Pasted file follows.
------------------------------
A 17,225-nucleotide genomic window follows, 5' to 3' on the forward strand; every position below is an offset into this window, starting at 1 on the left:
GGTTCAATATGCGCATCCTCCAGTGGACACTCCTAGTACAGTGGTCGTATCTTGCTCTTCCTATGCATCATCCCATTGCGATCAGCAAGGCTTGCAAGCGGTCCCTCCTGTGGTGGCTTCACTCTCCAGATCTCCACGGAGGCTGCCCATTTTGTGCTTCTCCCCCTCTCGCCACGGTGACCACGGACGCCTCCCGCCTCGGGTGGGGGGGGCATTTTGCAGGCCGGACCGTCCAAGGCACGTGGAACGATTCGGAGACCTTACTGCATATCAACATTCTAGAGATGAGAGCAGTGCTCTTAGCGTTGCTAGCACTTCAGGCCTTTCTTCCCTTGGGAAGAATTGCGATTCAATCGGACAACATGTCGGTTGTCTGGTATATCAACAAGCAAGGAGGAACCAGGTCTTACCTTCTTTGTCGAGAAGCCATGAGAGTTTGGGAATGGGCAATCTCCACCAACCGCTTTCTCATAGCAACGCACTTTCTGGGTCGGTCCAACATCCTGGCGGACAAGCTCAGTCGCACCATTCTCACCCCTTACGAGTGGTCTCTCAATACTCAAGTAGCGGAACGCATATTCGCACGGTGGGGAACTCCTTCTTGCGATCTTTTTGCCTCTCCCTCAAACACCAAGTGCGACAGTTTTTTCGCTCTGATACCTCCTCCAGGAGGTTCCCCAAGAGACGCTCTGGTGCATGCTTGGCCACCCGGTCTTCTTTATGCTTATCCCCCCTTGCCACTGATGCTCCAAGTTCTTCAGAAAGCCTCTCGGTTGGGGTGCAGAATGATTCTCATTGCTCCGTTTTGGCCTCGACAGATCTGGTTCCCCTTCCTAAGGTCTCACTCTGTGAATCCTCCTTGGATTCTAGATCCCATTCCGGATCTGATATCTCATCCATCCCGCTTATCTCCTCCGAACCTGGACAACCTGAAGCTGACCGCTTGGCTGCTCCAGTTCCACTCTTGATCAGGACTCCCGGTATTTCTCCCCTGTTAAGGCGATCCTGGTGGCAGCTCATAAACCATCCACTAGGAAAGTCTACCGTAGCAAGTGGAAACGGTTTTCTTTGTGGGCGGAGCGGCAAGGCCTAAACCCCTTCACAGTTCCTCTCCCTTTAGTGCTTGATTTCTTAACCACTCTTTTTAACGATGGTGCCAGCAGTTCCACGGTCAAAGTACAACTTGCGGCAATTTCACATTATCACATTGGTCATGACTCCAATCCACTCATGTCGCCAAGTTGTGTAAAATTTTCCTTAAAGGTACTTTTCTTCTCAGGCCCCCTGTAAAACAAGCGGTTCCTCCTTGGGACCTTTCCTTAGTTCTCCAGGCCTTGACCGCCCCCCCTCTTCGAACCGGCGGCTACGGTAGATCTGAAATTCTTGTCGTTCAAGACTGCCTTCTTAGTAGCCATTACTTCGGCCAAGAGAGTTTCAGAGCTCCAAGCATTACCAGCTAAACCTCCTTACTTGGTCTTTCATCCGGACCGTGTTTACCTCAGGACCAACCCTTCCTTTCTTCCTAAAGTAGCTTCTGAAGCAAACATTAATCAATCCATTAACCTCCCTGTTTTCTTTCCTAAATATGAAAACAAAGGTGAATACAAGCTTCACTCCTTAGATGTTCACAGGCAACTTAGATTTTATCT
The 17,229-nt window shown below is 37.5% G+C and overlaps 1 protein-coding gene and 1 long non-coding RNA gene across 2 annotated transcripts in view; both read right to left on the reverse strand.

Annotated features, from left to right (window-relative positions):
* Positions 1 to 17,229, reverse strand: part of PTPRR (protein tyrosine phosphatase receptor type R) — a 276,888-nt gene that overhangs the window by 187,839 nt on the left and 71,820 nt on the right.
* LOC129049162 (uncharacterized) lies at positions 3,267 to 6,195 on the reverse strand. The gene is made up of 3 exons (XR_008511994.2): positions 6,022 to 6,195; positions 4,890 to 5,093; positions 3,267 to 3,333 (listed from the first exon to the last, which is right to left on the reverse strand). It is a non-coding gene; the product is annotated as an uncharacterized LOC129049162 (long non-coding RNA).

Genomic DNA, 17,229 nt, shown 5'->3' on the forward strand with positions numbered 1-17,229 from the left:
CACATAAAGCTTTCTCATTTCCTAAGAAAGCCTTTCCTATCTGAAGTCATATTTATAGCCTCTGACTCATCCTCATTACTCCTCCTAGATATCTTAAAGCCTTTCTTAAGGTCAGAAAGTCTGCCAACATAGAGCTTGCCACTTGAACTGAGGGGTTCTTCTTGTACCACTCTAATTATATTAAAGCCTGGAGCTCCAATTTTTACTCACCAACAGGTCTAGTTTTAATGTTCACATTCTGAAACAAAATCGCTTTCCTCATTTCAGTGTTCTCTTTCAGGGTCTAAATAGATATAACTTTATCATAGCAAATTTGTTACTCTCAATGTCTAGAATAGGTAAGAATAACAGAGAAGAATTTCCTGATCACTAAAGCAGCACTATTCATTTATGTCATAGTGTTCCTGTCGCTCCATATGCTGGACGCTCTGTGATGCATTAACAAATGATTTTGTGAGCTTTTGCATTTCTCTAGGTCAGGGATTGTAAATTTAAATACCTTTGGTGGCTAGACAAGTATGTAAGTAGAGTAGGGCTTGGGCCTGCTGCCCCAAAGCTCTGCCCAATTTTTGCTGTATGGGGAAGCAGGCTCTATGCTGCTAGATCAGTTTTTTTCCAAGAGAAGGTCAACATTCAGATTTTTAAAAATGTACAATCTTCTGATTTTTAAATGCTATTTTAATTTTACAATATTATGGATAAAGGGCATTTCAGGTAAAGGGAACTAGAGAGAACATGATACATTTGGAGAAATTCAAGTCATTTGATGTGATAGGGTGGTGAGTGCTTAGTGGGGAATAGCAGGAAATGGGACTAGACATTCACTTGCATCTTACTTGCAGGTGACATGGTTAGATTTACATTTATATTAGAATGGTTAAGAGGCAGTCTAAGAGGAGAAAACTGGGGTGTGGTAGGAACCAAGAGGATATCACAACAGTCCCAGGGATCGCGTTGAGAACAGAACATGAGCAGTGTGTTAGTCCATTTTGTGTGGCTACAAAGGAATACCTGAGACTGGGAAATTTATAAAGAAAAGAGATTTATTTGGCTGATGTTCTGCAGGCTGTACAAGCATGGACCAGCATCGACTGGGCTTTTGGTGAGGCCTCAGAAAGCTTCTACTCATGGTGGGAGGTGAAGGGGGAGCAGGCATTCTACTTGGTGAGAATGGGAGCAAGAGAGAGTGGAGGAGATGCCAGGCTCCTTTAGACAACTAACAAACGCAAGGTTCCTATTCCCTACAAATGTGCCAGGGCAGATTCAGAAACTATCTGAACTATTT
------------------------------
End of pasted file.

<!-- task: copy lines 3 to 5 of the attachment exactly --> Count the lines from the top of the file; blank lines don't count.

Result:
The 17,229-nt window shown below is 37.5% G+C and overlaps 1 protein-coding gene and 1 long non-coding RNA gene across 2 annotated transcripts in view; both read right to left on the reverse strand.

Annotated features, from left to right (window-relative positions):
* Positions 1 to 17,229, reverse strand: part of PTPRR (protein tyrosine phosphatase receptor type R) — a 276,888-nt gene that overhangs the window by 187,839 nt on the left and 71,820 nt on the right.